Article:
Cedar Crescent Village moves forward

At Monday night’s Saugeen Shores Council meeting (Nov. 9th), in the Open Forum prior to Council of the Whole, Port Elgin resident Steve Rolland attended the meeting virtually.

“I stared in disbelief at the size and scope and height of this project (Cedar Crescent Village),” said Rolland. “Now is the time for public consultation not before when there were so many unknowns.  Most people want beach revitalization but not to this excess.   I am a local resident and have never been given the courtesy of public consultation.  I have very specific questions.  Were the obligations met – specifically was the $150,000 deposit ever paid or not?  Do the proponents have insurance coverage at this particular moment in time?  The land appears to be in some sort of purgatory between the town and the lease holder. There are already several safety issues on the site.  Also, why not wait for the new CAO next month and allow her to review all the agreement and specifically the CCV lease … she will be responsible for the community’s finances and objectives.  I am asking that Council not make a decision on this project until there has been a review.

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Pier Donnini, a partner in the project, said that with COVID-19, he feels that local tourism within a 200 to 300km radius will be in great demand for the foreseeable future as people seek out locations with a perceived lower risk and more amenities will only be more important.  “The future has not been cancelled and we have to move forward.”

“There has been ample public input,” he added, “and we are very confident that, when we looked back, we had a stated set of goals, a stated use for this land and … most people agreed to it.  We are creating a space to play, eat, gather and explore.  For the thousands of young families, their parents and relatives, this will become a focal point for a lot of their activities not to mention things like sports tourism.”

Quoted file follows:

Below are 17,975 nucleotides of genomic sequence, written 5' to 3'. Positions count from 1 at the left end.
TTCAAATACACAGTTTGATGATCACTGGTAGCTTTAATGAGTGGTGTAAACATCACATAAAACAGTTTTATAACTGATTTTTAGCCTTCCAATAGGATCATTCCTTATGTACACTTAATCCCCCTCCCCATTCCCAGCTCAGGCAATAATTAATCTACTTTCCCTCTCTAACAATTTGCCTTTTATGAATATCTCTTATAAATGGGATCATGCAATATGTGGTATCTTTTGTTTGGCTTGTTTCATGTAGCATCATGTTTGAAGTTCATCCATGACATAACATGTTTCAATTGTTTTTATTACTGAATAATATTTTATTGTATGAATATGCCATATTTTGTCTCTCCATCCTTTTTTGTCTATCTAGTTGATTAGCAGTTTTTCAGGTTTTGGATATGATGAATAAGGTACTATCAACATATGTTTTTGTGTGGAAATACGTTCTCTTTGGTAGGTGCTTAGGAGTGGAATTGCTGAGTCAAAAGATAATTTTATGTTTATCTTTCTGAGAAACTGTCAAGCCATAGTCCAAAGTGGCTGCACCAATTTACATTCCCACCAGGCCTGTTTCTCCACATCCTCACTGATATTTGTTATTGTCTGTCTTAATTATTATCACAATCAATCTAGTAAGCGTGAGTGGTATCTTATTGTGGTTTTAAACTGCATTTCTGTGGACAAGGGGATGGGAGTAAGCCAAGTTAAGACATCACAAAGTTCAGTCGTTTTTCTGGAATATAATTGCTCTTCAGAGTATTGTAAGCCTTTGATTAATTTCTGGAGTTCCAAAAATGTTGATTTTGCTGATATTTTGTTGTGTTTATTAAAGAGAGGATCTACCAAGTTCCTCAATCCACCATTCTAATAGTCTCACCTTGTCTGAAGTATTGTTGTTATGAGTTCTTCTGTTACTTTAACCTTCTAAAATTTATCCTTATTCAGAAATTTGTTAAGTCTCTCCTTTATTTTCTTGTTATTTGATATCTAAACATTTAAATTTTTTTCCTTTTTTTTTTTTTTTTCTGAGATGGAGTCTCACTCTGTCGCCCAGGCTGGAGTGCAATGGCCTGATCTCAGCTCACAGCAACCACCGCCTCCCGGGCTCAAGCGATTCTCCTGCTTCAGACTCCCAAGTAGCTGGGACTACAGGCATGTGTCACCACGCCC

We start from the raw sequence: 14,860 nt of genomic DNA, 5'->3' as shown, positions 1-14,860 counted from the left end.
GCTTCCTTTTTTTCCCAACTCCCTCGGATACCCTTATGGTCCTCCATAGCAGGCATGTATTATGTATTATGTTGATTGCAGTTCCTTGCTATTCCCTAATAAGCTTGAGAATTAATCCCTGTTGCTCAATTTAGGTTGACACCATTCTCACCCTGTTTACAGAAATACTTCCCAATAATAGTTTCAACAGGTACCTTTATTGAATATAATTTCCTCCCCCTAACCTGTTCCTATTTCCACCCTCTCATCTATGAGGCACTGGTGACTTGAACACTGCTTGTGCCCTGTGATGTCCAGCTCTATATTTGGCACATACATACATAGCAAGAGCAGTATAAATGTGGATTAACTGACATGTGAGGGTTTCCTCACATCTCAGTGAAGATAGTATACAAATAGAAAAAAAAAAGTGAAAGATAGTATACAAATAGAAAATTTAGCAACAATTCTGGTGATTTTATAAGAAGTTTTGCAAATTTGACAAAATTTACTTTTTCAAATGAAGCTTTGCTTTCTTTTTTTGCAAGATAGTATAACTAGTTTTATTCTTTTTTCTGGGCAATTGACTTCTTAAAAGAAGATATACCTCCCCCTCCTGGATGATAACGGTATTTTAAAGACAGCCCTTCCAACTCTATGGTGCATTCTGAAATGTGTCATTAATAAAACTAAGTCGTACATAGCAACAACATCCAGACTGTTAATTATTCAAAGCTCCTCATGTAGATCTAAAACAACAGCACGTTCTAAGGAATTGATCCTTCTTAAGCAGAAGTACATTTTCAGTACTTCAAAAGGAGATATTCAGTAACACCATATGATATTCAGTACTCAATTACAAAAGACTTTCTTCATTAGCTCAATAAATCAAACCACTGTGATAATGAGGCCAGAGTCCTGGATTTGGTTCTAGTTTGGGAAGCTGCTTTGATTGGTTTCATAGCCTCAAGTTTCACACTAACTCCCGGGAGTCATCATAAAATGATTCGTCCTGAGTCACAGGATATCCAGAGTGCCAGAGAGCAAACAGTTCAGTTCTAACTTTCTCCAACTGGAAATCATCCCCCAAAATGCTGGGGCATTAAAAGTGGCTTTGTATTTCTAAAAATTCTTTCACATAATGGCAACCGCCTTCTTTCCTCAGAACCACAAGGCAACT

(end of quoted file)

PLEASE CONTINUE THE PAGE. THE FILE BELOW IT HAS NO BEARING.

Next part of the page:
Donnini went on to say that when it came to design there were several challenges. “The three biggest challenges from the feedback received were ‘make it coastal’ and getting down to a design that makes sense and I think we have succeeded.  Another challenge was the kind of building materials to use.  In the end, wood and natural materials should be the winner. The last challenge was that there is no ‘back’ to the complex, everything is up front.”

He went on to say that the most recent design has been broken up so that it doesn’t “… look like one monolithic big piece of construction.  There will be an outdoor seating area,  outdoor kitchen and bar … a lot of flexibility … a second storey terrace with a viewing area … lots of natural light … skating pad … stage for events ”

“This has been an extremely public process from the beginning,” added Donnini. “We heard from many people many times and the original design included a substantial tower that has been removed.  There has also been a lot of feedback from boaters about loading and unloading supplies so we have created a ‘driveway’ with temporary parking. The restaurant and event hall are also smaller than originally conceived.”

The overall project has been reduced by 10 per cent from 33,000 sq. ft. to 30,000 sq. ft.